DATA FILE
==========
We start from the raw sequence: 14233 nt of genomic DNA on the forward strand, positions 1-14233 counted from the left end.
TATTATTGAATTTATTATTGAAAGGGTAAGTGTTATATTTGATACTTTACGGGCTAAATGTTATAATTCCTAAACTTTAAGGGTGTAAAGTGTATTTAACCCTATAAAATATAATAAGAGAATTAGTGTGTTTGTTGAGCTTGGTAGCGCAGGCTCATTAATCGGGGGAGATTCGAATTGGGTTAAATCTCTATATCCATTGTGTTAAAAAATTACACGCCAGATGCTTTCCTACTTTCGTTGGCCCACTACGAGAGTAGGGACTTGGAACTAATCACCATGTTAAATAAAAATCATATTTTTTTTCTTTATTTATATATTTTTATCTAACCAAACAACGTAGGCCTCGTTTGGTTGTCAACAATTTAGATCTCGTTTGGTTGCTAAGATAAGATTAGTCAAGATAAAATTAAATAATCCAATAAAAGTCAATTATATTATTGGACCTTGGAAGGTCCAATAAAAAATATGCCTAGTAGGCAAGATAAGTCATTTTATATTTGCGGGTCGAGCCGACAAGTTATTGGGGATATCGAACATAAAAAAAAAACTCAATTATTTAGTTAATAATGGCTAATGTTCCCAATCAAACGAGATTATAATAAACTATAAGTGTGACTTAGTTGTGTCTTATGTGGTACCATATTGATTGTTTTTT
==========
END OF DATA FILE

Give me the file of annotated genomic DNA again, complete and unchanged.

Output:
We start from the raw sequence: 14233 nt of genomic DNA on the forward strand, positions 1-14233 counted from the left end.
TATTATTGAATTTATTATTGAAAGGGTAAGTGTTATATTTGATACTTTACGGGCTAAATGTTATAATTCCTAAACTTTAAGGGTGTAAAGTGTATTTAACCCTATAAAATATAATAAGAGAATTAGTGTGTTTGTTGAGCTTGGTAGCGCAGGCTCATTAATCGGGGGAGATTCGAATTGGGTTAAATCTCTATATCCATTGTGTTAAAAAATTACACGCCAGATGCTTTCCTACTTTCGTTGGCCCACTACGAGAGTAGGGACTTGGAACTAATCACCATGTTAAATAAAAATCATATTTTTTTTCTTTATTTATATATTTTTATCTAACCAAACAACGTAGGCCTCGTTTGGTTGTCAACAATTTAGATCTCGTTTGGTTGCTAAGATAAGATTAGTCAAGATAAAATTAAATAATCCAATAAAAGTCAATTATATTATTGGACCTTGGAAGGTCCAATAAAAAATATGCCTAGTAGGCAAGATAAGTCATTTTATATTTGCGGGTCGAGCCGACAAGTTATTGGGGATATCGAACATAAAAAAAAAACTCAATTATTTAGTTAATAATGGCTAATGTTCCCAATCAAACGAGATTATAATAAACTATAAGTGTGACTTAGTTGTGTCTTATGTGGTACCATATTGATTGTTTTTT